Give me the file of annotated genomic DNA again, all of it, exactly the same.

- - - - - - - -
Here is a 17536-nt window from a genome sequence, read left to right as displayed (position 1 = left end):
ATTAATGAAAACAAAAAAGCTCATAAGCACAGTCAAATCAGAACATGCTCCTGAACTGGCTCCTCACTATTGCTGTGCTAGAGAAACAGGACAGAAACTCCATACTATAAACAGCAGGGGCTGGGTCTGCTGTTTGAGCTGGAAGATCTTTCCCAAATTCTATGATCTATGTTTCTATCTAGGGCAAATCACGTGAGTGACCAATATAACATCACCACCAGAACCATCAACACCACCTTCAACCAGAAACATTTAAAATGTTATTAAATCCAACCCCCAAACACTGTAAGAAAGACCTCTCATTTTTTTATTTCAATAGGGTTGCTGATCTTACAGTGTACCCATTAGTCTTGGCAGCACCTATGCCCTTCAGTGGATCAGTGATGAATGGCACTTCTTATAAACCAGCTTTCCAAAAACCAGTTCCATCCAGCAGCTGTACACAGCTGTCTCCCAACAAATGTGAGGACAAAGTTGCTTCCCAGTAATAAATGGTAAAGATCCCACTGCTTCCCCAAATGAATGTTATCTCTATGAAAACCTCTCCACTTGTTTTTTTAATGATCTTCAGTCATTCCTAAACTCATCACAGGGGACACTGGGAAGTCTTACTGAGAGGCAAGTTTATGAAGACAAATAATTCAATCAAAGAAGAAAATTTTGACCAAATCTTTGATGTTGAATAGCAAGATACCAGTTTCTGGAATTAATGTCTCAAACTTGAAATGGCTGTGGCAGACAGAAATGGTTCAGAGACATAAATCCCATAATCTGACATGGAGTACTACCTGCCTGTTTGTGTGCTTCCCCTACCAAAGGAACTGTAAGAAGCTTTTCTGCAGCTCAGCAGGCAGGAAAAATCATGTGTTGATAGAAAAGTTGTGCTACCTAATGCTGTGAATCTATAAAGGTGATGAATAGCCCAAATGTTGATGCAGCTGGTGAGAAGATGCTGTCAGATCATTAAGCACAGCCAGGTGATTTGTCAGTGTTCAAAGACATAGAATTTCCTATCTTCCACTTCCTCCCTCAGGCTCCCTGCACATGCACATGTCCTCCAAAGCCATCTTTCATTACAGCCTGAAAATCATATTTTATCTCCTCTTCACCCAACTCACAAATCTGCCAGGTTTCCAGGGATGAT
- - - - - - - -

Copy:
Here is a 17536-nt window from a genome sequence, read left to right as displayed (position 1 = left end):
ATTAATGAAAACAAAAAAGCTCATAAGCACAGTCAAATCAGAACATGCTCCTGAACTGGCTCCTCACTATTGCTGTGCTAGAGAAACAGGACAGAAACTCCATACTATAAACAGCAGGGGCTGGGTCTGCTGTTTGAGCTGGAAGATCTTTCCCAAATTCTATGATCTATGTTTCTATCTAGGGCAAATCACGTGAGTGACCAATATAACATCACCACCAGAACCATCAACACCACCTTCAACCAGAAACATTTAAAATGTTATTAAATCCAACCCCCAAACACTGTAAGAAAGACCTCTCATTTTTTTATTTCAATAGGGTTGCTGATCTTACAGTGTACCCATTAGTCTTGGCAGCACCTATGCCCTTCAGTGGATCAGTGATGAATGGCACTTCTTATAAACCAGCTTTCCAAAAACCAGTTCCATCCAGCAGCTGTACACAGCTGTCTCCCAACAAATGTGAGGACAAAGTTGCTTCCCAGTAATAAATGGTAAAGATCCCACTGCTTCCCCAAATGAATGTTATCTCTATGAAAACCTCTCCACTTGTTTTTTTAATGATCTTCAGTCATTCCTAAACTCATCACAGGGGACACTGGGAAGTCTTACTGAGAGGCAAGTTTATGAAGACAAATAATTCAATCAAAGAAGAAAATTTTGACCAAATCTTTGATGTTGAATAGCAAGATACCAGTTTCTGGAATTAATGTCTCAAACTTGAAATGGCTGTGGCAGACAGAAATGGTTCAGAGACATAAATCCCATAATCTGACATGGAGTACTACCTGCCTGTTTGTGTGCTTCCCCTACCAAAGGAACTGTAAGAAGCTTTTCTGCAGCTCAGCAGGCAGGAAAAATCATGTGTTGATAGAAAAGTTGTGCTACCTAATGCTGTGAATCTATAAAGGTGATGAATAGCCCAAATGTTGATGCAGCTGGTGAGAAGATGCTGTCAGATCATTAAGCACAGCCAGGTGATTTGTCAGTGTTCAAAGACATAGAATTTCCTATCTTCCACTTCCTCCCTCAGGCTCCCTGCACATGCACATGTCCTCCAAAGCCATCTTTCATTACAGCCTGAAAATCATATTTTATCTCCTCTTCACCCAACTCACAAATCTGCCAGGTTTCCAGGGATGAT